Touchet School District misses payroll

The district failed to pay Dec. 18 and the superintendent has blamed a 'glitch in the system.'

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TOUCHET — A glitch stole Christmas for a number of Touchet families.

Employees of the Touchet School District expected to be paid Dec. 18, the last working day of the month.

That’s the way it’s always been, and that’s what the employees’ contract specifies.

Instead, some teachers and staff are dealing with overdraft charges, cancelled travel plans, and Christmas trees bereft of gifts.

An e-mail sent to employees Dec. 14 by Superintendent Dan McDonald said payday would be delayed until Dec. 22, due to a "glitch in the system."

The glitch may be a culmination of a series of mistakes, but so far, "we’ve been told three or four different things, and we’ve tracked those down, and that’s not what happened," Touchet Education Association president Cathy Plucker said this morning.

McDonald told the school board Thursday checks were delayed because of a problem with Washington School Information Processing Cooperative, a firm that provides information processing services for more than 280 school district in Washington. Payroll is one of many services provided.

Plucker said the board was concerned about the problem.

However, Plucker communicated with personnel at WSIPC, who said it was not their problem, but an internal problem in the Touchet District.

This is not the first time at least some employees have not been paid. In November high school coaches were not paid, and middle school coaches weren’t paid the month before.

One theory put forward is that the payment software was thrown off by the request to pay coaches for two months’ salary in one check.

There may have also been a delay in getting a check transferred from the county treasurer to the bank. The district’s fiscal officer makes the transfer in person.

Superintendent McDonald did not return phone messages or an e-mail. Board Chairman Darren Goble had not returned a phone message by press time today.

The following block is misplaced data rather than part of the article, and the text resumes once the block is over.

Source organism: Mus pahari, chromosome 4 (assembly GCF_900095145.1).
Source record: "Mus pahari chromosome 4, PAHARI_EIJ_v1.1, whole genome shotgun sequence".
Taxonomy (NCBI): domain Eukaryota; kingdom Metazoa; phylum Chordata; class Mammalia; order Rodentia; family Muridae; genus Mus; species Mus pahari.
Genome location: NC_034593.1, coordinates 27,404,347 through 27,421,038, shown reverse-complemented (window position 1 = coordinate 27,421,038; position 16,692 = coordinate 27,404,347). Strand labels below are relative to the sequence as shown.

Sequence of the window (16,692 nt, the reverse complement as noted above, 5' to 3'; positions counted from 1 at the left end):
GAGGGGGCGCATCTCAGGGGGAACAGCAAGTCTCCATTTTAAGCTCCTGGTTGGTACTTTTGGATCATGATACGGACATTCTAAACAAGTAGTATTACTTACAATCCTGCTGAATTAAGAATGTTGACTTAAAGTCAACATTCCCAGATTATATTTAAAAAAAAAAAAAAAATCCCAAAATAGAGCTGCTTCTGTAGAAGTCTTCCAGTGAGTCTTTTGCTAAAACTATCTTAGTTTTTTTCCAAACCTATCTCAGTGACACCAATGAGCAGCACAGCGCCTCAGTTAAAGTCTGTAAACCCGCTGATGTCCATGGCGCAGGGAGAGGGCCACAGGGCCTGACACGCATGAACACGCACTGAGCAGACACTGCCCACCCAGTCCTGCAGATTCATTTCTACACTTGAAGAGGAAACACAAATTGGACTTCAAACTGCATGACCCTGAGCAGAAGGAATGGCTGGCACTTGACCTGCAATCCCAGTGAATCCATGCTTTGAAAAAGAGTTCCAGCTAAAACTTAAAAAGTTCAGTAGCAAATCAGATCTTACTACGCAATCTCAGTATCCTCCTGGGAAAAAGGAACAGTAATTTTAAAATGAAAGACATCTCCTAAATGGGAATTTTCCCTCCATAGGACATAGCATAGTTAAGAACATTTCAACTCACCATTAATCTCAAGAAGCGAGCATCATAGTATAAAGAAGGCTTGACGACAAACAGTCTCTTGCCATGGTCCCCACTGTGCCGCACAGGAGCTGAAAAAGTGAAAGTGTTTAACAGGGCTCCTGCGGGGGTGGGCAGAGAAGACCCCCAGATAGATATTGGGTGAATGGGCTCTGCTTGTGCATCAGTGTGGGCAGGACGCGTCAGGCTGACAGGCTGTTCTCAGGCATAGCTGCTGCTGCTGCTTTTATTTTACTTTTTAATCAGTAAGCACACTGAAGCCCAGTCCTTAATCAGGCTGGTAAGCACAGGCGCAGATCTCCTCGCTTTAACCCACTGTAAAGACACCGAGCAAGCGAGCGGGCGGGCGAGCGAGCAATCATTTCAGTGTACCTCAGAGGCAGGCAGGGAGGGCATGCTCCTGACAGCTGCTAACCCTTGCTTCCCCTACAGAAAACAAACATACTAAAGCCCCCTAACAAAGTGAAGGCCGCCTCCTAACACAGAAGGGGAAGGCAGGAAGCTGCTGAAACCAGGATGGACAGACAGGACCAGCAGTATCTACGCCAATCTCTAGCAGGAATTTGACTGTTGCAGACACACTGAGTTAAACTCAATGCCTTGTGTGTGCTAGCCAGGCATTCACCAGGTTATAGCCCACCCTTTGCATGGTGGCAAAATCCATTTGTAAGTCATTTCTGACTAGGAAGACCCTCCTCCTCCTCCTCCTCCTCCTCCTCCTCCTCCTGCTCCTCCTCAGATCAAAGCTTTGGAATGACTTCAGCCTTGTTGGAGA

Checks are printed in Yakima, and those who receive paper checks picked them up at the school office.

"The paper people were pretty happy, until they went to their banks. The checks were dated the 30th, and most banks wouldn’t take them," Plucker said.

Plucker had discovered earlier that direct deposits were also scheduled to post Dec. 30.

There are several families where both husband and wife are district employees, and for them the glitch has been a double whammy.

Teachers Deborah and Jorge Ortiz are among those couples.

The late paychecks caught them off guard, Deborah Ortiz said in an e-mail. "My husband and I both have direct deposit and we both have to wait. I don’t care what the excuse is, we depend on our paychecks and plan accordingly. This has made for a stressful time.

"The district is blaming it on several reasons but personally I don’t believe it matters. We were not paid on time and that is unexcusable," Ortiz wrote.

As TEA president, Plucker is hearing many stories of consequences of the late paychecks.

One woman had to return gifts to have money to buy groceries.

Another teacher had scheduled an automatic payment, which went through, causing an overdraft.

The glitch has created some heartache beyond financial ones. One person wasn’t able to attend the memorial service in Portland for lost climber Katie Nolan because there was no money for the trip.

Another teacher was forced to tell her 4-year-old there wouldn’t be presents under the tree.

Plucker is at a loss as to what to tell people who call her.

"People are calling me, and they’re either crying or they’re angry, and I don’t know what to tell them. My stomach is churning," she said.

Plucker is as frustrated as everyone else.

"I don’t understand why it happened, and I feel really bad for all the employees in the district. I’m just really disappointed that someone somewhere couldn’t unlock that money for us in time," she said.

Carrie Chicken can be reached at cec@innw.net or 522-5289.

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